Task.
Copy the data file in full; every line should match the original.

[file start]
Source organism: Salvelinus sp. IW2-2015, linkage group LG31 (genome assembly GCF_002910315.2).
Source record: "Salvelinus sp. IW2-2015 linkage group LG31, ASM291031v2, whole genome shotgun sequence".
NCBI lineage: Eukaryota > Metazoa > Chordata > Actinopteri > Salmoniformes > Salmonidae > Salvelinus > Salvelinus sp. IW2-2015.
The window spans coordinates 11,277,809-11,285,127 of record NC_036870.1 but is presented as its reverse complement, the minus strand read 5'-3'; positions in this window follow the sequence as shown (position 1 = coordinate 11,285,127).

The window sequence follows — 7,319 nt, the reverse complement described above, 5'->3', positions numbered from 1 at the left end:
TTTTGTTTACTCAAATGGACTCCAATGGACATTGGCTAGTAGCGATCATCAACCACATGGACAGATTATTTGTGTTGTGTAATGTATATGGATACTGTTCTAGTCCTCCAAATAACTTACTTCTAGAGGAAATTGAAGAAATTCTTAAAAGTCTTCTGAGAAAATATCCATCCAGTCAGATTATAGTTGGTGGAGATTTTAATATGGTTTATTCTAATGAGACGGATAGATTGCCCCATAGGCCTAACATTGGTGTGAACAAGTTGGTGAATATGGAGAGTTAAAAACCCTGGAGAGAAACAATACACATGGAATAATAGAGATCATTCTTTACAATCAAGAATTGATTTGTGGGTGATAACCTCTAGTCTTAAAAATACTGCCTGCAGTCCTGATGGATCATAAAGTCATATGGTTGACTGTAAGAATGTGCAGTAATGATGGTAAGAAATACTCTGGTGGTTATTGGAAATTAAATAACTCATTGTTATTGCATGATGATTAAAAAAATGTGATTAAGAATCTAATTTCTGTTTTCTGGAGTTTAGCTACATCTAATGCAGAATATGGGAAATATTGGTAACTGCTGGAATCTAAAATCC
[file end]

Source organism: Salvelinus sp. IW2-2015, linkage group LG31 (genome assembly GCF_002910315.2).
Source record: "Salvelinus sp. IW2-2015 linkage group LG31, ASM291031v2, whole genome shotgun sequence".
NCBI lineage: Eukaryota > Metazoa > Chordata > Actinopteri > Salmoniformes > Salmonidae > Salvelinus > Salvelinus sp. IW2-2015.
The window spans coordinates 11,277,809-11,285,127 of record NC_036870.1 but is presented as its reverse complement, the minus strand read 5'-3'; positions in this window follow the sequence as shown (position 1 = coordinate 11,285,127).

The window sequence follows — 7,319 nt, the reverse complement described above, 5'->3', positions numbered from 1 at the left end:
TTTTGTTTACTCAAATGGACTCCAATGGACATTGGCTAGTAGCGATCATCAACCACATGGACAGATTATTTGTGTTGTGTAATGTATATGGATACTGTTCTAGTCCTCCAAATAACTTACTTCTAGAGGAAATTGAAGAAATTCTTAAAAGTCTTCTGAGAAAATATCCATCCAGTCAGATTATAGTTGGTGGAGATTTTAATATGGTTTATTCTAATGAGACGGATAGATTGCCCCATAGGCCTAACATTGGTGTGAACAAGTTGGTGAATATGGAGAGTTAAAAACCCTGGAGAGAAACAATACACATGGAATAATAGAGATCATTCTTTACAATCAAGAATTGATTTGTGGGTGATAACCTCTAGTCTTAAAAATACTGCCTGCAGTCCTGATGGATCATAAAGTCATATGGTTGACTGTAAGAATGTGCAGTAATGATGGTAAGAAATACTCTGGTGGTTATTGGAAATTAAATAACTCATTGTTATTGCATGATGATTAAAAAAATGTGATTAAGAATCTAATTTCTGTTTTCTGGAGTTTAGCTACATCTAATGCAGAATATGGGAAATATTGGTAACTGCTGGAATCTAAAATCC